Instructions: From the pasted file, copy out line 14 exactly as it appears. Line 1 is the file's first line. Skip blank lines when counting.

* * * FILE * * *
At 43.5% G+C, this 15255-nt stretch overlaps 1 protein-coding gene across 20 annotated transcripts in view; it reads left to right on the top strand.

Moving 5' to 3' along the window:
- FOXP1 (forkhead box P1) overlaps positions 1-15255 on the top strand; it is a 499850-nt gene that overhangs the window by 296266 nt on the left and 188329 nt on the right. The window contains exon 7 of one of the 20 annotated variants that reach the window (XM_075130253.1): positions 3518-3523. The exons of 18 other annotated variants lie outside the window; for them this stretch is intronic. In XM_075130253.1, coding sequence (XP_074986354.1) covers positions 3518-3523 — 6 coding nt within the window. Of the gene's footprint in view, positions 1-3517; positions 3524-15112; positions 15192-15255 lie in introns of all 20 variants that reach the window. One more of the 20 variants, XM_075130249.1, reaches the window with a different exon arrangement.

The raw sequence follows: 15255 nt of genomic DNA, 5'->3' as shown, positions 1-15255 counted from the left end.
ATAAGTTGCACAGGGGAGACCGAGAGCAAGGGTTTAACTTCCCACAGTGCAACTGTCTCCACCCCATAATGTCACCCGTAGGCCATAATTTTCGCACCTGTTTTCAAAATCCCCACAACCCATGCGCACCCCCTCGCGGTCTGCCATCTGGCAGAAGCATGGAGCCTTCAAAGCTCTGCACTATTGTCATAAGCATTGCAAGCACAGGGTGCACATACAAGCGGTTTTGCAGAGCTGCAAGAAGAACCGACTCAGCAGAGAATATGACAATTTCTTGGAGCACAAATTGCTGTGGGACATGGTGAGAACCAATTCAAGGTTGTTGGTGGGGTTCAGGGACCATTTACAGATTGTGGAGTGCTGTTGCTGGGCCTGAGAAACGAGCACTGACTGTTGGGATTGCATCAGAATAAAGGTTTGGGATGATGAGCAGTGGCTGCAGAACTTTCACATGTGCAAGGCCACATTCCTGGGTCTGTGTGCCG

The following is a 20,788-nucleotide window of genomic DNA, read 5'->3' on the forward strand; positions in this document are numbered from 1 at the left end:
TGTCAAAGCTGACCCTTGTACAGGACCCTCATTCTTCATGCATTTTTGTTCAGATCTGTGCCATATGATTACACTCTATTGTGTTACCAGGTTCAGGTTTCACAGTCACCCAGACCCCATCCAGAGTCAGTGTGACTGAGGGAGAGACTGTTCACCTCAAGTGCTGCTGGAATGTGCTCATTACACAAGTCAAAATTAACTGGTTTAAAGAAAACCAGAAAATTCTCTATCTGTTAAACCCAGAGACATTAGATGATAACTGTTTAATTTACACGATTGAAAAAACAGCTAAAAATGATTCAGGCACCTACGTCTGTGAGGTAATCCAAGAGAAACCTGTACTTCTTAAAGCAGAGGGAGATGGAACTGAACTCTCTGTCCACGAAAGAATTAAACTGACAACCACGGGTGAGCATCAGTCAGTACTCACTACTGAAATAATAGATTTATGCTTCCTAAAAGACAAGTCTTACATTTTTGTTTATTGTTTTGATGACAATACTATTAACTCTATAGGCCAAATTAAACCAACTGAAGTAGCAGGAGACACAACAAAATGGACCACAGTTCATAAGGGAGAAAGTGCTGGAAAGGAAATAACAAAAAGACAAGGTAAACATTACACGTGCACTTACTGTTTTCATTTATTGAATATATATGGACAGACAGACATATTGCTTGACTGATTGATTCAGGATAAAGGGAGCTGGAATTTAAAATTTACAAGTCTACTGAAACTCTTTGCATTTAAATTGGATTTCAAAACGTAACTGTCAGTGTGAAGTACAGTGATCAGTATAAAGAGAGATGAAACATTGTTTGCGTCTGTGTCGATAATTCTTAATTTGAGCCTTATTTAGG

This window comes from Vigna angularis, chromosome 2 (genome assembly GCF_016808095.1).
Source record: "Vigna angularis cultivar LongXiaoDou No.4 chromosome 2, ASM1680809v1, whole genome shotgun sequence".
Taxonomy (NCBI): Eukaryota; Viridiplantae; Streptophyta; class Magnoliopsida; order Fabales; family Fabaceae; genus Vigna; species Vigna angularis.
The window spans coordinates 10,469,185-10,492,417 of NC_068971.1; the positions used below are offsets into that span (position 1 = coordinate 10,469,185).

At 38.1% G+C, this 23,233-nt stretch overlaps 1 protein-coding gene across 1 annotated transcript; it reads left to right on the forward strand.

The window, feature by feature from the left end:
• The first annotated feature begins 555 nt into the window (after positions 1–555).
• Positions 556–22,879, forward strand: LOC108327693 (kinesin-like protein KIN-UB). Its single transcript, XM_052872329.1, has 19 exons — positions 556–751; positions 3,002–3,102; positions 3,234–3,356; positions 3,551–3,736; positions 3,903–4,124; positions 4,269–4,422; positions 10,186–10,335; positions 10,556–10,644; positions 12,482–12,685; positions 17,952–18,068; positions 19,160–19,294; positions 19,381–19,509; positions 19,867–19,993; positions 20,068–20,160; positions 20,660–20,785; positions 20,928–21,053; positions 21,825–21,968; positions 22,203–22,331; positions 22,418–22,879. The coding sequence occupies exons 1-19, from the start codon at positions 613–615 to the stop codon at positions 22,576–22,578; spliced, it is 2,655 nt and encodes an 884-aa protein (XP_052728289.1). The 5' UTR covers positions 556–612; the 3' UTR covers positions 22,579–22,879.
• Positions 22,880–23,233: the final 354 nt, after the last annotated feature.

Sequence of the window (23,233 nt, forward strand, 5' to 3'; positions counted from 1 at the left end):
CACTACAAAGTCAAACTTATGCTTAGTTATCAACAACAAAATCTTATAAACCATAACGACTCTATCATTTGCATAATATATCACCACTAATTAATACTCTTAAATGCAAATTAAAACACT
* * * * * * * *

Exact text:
• The first annotated feature begins 555 nt into the window (after positions 1–555).